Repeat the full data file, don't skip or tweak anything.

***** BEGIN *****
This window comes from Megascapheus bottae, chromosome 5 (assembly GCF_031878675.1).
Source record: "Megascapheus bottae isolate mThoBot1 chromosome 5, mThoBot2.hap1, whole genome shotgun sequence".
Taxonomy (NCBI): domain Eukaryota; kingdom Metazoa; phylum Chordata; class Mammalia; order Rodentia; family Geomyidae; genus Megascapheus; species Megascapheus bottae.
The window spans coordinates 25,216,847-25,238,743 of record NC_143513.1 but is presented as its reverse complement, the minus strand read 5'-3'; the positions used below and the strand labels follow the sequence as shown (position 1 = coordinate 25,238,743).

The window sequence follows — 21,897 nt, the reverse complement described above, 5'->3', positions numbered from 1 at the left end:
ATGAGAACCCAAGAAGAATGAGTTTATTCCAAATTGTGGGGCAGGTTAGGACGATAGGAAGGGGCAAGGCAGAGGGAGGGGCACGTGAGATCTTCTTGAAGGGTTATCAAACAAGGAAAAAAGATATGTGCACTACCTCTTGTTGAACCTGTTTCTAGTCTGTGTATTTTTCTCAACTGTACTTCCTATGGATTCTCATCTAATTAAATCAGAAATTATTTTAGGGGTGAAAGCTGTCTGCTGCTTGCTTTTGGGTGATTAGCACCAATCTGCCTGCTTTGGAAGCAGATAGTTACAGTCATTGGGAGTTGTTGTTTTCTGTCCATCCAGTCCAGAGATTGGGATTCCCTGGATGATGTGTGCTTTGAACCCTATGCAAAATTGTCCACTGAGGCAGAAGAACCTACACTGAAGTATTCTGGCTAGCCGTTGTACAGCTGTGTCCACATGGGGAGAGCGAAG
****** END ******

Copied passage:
This window comes from Megascapheus bottae, chromosome 5 (assembly GCF_031878675.1).
Source record: "Megascapheus bottae isolate mThoBot1 chromosome 5, mThoBot2.hap1, whole genome shotgun sequence".
Taxonomy (NCBI): domain Eukaryota; kingdom Metazoa; phylum Chordata; class Mammalia; order Rodentia; family Geomyidae; genus Megascapheus; species Megascapheus bottae.
The window spans coordinates 25,216,847-25,238,743 of record NC_143513.1 but is presented as its reverse complement, the minus strand read 5'-3'; the positions used below and the strand labels follow the sequence as shown (position 1 = coordinate 25,238,743).

The window sequence follows — 21,897 nt, the reverse complement described above, 5'->3', positions numbered from 1 at the left end:
ATGAGAACCCAAGAAGAATGAGTTTATTCCAAATTGTGGGGCAGGTTAGGACGATAGGAAGGGGCAAGGCAGAGGGAGGGGCACGTGAGATCTTCTTGAAGGGTTATCAAACAAGGAAAAAAGATATGTGCACTACCTCTTGTTGAACCTGTTTCTAGTCTGTGTATTTTTCTCAACTGTACTTCCTATGGATTCTCATCTAATTAAATCAGAAATTATTTTAGGGGTGAAAGCTGTCTGCTGCTTGCTTTTGGGTGATTAGCACCAATCTGCCTGCTTTGGAAGCAGATAGTTACAGTCATTGGGAGTTGTTGTTTTCTGTCCATCCAGTCCAGAGATTGGGATTCCCTGGATGATGTGTGCTTTGAACCCTATGCAAAATTGTCCACTGAGGCAGAAGAACCTACACTGAAGTATTCTGGCTAGCCGTTGTACAGCTGTGTCCACATGGGGAGAGCGAAG